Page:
The road to Nairobi is brand new although they are still working on it at places. For the most part though it is a pleasure to drive to Nairobi. To get through the Border was one big pleasure. It took us 45 minutes to pass through both borders. The officials were friendly and very efficient. The only less nice experience were the Masai woman who harassed us at the Kenya border post. They do not take NO for an answer and tapped on the windows, talking at the doors, hanging on the side mirrors and kept on walking from the passenger window to the drivers window. Otherwise, it was the nicest border posts yet! We had our first sight of the type of scenery one sees on TV….beautiful thorn trees, grassland, Maasai herding their cattle and hundreds of…….donkeys!!
Then we saw Nairobi…..and hit the chaotic traffic. It is indescribable If one drives like a South African, you will never reach your destination. In Nairobi, you push your vehicles nose into the traffic and someone will stops to let you cross or enter a lane or whatever. It took us 2.5 hours to drive the 10km to Jungle Junction.
We are camping at Jungle Junction. For so long we read about and heard about this famous overland spot that it feels unreal to be part of the overland hub. Lots of overlanders leave their vehicles here and fly back home to continue their trip later on. JJ’s is moving premises the end of July so look out for their new address. We met people from all over the world doing an Africa overland trip staying over here. The German guys that are travelling for a year through Africa that we have seen camping at the Point in Mossel Bay, a German guy on his way home to Germany from Namibia, a Dutch girl bicycling from Kampala to Mombasa and the best of all Chris and Julie driving from the UK back to South Africa who’s blog we followed since they started their trip. They are camping next to us and is also going to the Masai Mara at the same time as us. We had such a good get-to-gether last night while it was raining and we all sat under our porch to keep dry and eating leftovers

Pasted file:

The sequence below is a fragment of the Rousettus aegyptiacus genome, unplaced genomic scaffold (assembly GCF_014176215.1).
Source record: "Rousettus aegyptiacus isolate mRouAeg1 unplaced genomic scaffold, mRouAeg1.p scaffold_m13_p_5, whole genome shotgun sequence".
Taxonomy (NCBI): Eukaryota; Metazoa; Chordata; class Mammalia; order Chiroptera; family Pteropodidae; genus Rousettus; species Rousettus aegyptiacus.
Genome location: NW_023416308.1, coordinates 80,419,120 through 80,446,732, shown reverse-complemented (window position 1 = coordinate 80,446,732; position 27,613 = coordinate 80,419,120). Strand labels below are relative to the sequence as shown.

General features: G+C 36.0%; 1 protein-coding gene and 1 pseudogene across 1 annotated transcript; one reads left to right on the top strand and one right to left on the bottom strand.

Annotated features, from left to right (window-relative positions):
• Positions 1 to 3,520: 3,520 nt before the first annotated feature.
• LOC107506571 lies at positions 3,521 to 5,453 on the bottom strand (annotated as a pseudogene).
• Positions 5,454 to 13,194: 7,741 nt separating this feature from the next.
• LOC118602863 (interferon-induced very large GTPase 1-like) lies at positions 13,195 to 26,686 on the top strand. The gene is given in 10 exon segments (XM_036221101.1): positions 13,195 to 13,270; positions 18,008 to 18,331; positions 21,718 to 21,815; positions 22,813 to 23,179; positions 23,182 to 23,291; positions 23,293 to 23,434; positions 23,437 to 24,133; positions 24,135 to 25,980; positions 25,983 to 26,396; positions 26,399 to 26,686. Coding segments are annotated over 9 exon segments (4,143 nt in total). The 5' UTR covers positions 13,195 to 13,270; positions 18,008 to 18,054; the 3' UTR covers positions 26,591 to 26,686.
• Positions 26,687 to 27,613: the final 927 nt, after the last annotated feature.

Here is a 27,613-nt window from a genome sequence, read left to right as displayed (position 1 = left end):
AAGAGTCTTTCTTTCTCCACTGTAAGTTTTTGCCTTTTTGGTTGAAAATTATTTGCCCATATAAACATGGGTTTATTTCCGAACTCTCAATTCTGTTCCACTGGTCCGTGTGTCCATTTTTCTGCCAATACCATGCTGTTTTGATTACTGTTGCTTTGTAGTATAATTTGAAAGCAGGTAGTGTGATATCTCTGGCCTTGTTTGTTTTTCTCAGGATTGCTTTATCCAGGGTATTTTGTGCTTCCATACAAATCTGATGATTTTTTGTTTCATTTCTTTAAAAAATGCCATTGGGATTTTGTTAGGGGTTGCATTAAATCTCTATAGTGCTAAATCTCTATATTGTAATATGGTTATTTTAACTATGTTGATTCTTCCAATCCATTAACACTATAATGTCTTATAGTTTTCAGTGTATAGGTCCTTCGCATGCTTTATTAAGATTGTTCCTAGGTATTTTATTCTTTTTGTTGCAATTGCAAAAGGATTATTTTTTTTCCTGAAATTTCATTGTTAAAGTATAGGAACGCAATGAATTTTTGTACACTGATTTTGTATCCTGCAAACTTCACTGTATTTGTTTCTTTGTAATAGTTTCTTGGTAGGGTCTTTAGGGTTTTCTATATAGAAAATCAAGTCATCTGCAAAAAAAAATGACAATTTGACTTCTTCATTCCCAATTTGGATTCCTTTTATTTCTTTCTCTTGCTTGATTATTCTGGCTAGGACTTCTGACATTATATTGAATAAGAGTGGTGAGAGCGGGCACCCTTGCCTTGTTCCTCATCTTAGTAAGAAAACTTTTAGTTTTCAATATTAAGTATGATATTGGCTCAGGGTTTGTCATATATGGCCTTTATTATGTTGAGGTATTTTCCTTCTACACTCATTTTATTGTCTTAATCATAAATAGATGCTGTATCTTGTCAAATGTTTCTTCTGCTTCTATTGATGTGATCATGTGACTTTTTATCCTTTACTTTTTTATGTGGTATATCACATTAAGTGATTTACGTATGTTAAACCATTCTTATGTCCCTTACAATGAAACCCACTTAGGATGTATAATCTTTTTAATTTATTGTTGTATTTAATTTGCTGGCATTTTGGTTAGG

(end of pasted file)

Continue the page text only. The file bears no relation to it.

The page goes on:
Camping next to a stationary truck
The Austrians that left for Turkana
and their trucks
The big trucks are in good company
Arno had the problem with the right front wheel that we had since they worked on the Hilux in the Kruger, fixed and the bakkie has been greased and looked over from front to back. We are hopefully ready for the rest of the trip.
I tried to bake rusks again which worked out perfectly because there is an oven in the kitchen. Only one problem….the small colony of Japanese backpackers took over the kitchen and put the oven off. Arno eventually made fire and we baked the tray that was in the oven in our bread pan and is at the moment busy drying it (toasting it) over the coals. It seems that it is working. The rest of the dough are freezed in our Engel and will be baked and toasted as we go along. Africa (with the Japanese interfering) is a tough continent!
Braaing wors and drying rusks
Our dried rusks ‘n Boer (en sy vrou) maak ‘n PLAN!
Our Osiyeza friend Chris and Arno
Julie in JJ’s dining room doing admin.
Tomorrow we are all going to the Masai Mara, so hold thumbs that we see a river crossing because the animals are on the move!